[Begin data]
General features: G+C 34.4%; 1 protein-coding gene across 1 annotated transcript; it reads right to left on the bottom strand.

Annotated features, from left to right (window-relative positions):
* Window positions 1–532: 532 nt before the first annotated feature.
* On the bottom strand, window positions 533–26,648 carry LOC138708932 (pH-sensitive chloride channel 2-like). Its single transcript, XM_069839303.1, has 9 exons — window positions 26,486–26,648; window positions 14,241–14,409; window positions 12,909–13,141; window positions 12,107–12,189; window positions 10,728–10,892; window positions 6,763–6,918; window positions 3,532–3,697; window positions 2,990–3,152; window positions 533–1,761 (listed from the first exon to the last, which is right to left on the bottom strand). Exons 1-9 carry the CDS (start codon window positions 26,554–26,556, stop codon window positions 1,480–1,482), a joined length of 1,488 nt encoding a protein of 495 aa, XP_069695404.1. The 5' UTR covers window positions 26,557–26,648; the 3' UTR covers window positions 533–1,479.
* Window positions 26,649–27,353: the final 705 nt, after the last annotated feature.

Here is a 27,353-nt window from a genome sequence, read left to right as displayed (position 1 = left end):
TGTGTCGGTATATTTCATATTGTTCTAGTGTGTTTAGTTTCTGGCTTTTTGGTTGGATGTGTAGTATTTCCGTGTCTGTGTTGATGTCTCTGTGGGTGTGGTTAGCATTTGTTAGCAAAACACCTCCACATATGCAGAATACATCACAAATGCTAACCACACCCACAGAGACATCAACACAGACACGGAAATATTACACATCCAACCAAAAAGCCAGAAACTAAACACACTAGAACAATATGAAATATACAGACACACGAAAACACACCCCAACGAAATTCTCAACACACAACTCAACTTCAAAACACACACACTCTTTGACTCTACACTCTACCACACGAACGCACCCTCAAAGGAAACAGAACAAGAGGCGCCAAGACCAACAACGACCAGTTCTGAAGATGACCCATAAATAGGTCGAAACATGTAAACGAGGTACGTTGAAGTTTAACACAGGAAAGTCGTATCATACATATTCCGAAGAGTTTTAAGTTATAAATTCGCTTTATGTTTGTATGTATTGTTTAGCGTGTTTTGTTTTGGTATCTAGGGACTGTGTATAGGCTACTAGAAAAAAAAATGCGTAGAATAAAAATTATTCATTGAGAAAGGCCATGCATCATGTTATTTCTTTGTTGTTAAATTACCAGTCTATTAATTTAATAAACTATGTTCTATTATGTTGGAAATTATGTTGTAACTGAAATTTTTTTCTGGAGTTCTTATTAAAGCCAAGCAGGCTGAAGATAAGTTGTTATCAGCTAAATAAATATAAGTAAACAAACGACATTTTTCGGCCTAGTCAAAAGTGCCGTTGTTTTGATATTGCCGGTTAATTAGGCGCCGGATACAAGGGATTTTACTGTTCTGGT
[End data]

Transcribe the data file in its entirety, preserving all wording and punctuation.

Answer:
General features: G+C 34.4%; 1 protein-coding gene across 1 annotated transcript; it reads right to left on the bottom strand.

Annotated features, from left to right (window-relative positions):
* Window positions 1–532: 532 nt before the first annotated feature.
* On the bottom strand, window positions 533–26,648 carry LOC138708932 (pH-sensitive chloride channel 2-like). Its single transcript, XM_069839303.1, has 9 exons — window positions 26,486–26,648; window positions 14,241–14,409; window positions 12,909–13,141; window positions 12,107–12,189; window positions 10,728–10,892; window positions 6,763–6,918; window positions 3,532–3,697; window positions 2,990–3,152; window positions 533–1,761 (listed from the first exon to the last, which is right to left on the bottom strand). Exons 1-9 carry the CDS (start codon window positions 26,554–26,556, stop codon window positions 1,480–1,482), a joined length of 1,488 nt encoding a protein of 495 aa, XP_069695404.1. The 5' UTR covers window positions 26,557–26,648; the 3' UTR covers window positions 533–1,479.
* Window positions 26,649–27,353: the final 705 nt, after the last annotated feature.

Here is a 27,353-nt window from a genome sequence, read left to right as displayed (position 1 = left end):
TGTGTCGGTATATTTCATATTGTTCTAGTGTGTTTAGTTTCTGGCTTTTTGGTTGGATGTGTAGTATTTCCGTGTCTGTGTTGATGTCTCTGTGGGTGTGGTTAGCATTTGTTAGCAAAACACCTCCACATATGCAGAATACATCACAAATGCTAACCACACCCACAGAGACATCAACACAGACACGGAAATATTACACATCCAACCAAAAAGCCAGAAACTAAACACACTAGAACAATATGAAATATACAGACACACGAAAACACACCCCAACGAAATTCTCAACACACAACTCAACTTCAAAACACACACACTCTTTGACTCTACACTCTACCACACGAACGCACCCTCAAAGGAAACAGAACAAGAGGCGCCAAGACCAACAACGACCAGTTCTGAAGATGACCCATAAATAGGTCGAAACATGTAAACGAGGTACGTTGAAGTTTAACACAGGAAAGTCGTATCATACATATTCCGAAGAGTTTTAAGTTATAAATTCGCTTTATGTTTGTATGTATTGTTTAGCGTGTTTTGTTTTGGTATCTAGGGACTGTGTATAGGCTACTAGAAAAAAAAATGCGTAGAATAAAAATTATTCATTGAGAAAGGCCATGCATCATGTTATTTCTTTGTTGTTAAATTACCAGTCTATTAATTTAATAAACTATGTTCTATTATGTTGGAAATTATGTTGTAACTGAAATTTTTTTCTGGAGTTCTTATTAAAGCCAAGCAGGCTGAAGATAAGTTGTTATCAGCTAAATAAATATAAGTAAACAAACGACATTTTTCGGCCTAGTCAAAAGTGCCGTTGTTTTGATATTGCCGGTTAATTAGGCGCCGGATACAAGGGATTTTACTGTTCTGGT